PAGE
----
Overload training hinders performance in athletes
If you are an athlete, you are probably training to the point of exhaustion so that when you rest and recover you can perform at a higher level. This is known as overload training and according to researchers from the University of Guelph, this kind of training may actually hinder performance. In fact, you also lose the benefits to your health derived from regular training.
The researchers found that the sympathetic nerve activity, which constricts the muscles’ blood vessels, indicating stress, increased in the over-trained athletes after the three weeks of overload training.
Previous studies have measured physiological factors such as heart rate variability, but this study examines muscle nerve fibre activity to understand how the nervous system responds.
The study involved recreational triathletes and cyclists. Over a three-week period, one group did overload training (150 per cent of their regular training volume), and the other group continued with their regular training regimen. The researchers measured the athletes’ sympathetic nerve activity, as well as heart rate variability and reflexive blood pressure regulation, before and after the three weeks.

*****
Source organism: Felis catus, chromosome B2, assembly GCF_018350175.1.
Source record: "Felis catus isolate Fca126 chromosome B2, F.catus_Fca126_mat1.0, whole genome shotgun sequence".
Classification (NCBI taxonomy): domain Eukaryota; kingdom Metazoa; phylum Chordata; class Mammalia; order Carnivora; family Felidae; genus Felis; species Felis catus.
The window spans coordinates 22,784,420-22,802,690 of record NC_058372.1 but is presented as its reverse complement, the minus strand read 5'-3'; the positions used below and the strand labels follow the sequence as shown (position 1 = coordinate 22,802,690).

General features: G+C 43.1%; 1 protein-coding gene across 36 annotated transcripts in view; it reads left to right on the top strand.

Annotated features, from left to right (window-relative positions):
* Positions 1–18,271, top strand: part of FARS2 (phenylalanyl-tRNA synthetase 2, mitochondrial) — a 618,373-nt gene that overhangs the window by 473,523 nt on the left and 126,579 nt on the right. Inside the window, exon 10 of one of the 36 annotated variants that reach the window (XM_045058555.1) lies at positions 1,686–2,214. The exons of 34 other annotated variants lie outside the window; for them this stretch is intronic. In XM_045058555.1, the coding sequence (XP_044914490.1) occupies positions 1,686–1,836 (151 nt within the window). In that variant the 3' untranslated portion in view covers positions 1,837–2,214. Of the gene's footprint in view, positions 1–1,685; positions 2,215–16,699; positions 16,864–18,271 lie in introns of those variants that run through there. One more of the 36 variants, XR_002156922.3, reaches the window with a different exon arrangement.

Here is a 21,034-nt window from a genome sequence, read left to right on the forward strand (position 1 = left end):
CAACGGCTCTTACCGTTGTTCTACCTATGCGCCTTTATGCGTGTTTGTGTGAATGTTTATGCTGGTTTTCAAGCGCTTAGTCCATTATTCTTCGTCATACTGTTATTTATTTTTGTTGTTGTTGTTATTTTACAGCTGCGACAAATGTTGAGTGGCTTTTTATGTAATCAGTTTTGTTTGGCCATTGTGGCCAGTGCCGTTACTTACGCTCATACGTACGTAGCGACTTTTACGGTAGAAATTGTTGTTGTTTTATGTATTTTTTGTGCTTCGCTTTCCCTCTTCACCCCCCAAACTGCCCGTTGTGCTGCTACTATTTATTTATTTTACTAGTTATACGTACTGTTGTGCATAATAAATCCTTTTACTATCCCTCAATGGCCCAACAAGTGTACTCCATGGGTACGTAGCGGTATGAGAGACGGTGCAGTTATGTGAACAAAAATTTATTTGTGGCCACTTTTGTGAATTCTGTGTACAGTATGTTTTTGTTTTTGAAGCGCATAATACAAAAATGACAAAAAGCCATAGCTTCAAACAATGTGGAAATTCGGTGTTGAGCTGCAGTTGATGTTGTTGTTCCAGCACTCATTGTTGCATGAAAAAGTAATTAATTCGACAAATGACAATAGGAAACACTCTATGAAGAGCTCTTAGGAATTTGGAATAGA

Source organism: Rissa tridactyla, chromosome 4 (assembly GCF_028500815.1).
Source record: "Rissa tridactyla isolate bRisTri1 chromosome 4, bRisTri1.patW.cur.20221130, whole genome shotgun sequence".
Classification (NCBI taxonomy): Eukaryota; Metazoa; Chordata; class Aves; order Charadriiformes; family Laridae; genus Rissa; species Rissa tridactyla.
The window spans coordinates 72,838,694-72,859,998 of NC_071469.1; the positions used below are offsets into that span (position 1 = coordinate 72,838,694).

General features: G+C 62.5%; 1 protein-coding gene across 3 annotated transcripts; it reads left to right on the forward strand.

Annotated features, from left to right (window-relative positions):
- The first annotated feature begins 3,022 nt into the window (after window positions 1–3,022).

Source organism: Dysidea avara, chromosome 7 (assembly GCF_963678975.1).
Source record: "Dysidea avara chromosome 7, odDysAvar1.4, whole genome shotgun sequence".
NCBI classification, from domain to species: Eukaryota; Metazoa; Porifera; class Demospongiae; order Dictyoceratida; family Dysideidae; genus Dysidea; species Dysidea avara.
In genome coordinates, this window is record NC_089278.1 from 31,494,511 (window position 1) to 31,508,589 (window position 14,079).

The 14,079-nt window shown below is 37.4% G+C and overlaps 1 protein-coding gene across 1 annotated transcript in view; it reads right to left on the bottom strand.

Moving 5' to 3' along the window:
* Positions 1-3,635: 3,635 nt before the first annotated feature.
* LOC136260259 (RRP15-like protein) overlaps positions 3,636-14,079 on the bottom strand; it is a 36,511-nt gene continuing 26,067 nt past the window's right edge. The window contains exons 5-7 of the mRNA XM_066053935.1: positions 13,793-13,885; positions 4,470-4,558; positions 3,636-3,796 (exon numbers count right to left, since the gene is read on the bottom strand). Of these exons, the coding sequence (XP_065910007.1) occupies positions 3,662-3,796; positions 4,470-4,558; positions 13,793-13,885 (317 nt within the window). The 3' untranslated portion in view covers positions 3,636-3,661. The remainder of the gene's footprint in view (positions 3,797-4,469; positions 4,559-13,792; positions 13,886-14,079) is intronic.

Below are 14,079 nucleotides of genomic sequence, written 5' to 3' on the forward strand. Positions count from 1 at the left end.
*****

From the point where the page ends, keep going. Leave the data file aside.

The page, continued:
Measuring sympathetic nerve activity requires specialised equipment and trained technicians. To do this a researcher inserts a micro-electrode needle into a nerve in the lower leg while the athlete lies still. This needle records how often the sympathetic nerve fires up.
A high level of resting sympathetic activity will indicate an unhealthy state, and very healthy athletes typically have low levels of sympathetic activity at rest. The researchers found that the sympathetic nerve activity, which constricts the muscles’ blood vessels — indicating stress — increased in over-trained athletes after three weeks of overload training. Generally, the sympathetic nerve activity remains consistent day to day; therefore the results suggest that the athlete’s nervous systems were temporarily altered by the over-training.
The recreational athletes who followed their regular training showed no increase in nerve activity. Instead, they showed signs of improved physical health demonstrated by improved cardiac reflex sensitivity and heart rate variability. These results were not seen in athletes who did the overload training. However, their health didn’t get worse and their sympathetic nerve activity increased.
The researchers believe that over-training does not result in any benefits for the athletes that are derived from regular training and results in stress. In fact, a consistent training regimen does not cause overload stress and has benefits for physical and cardiovascular health.
Source: Medicine & Science in Sports & Exercise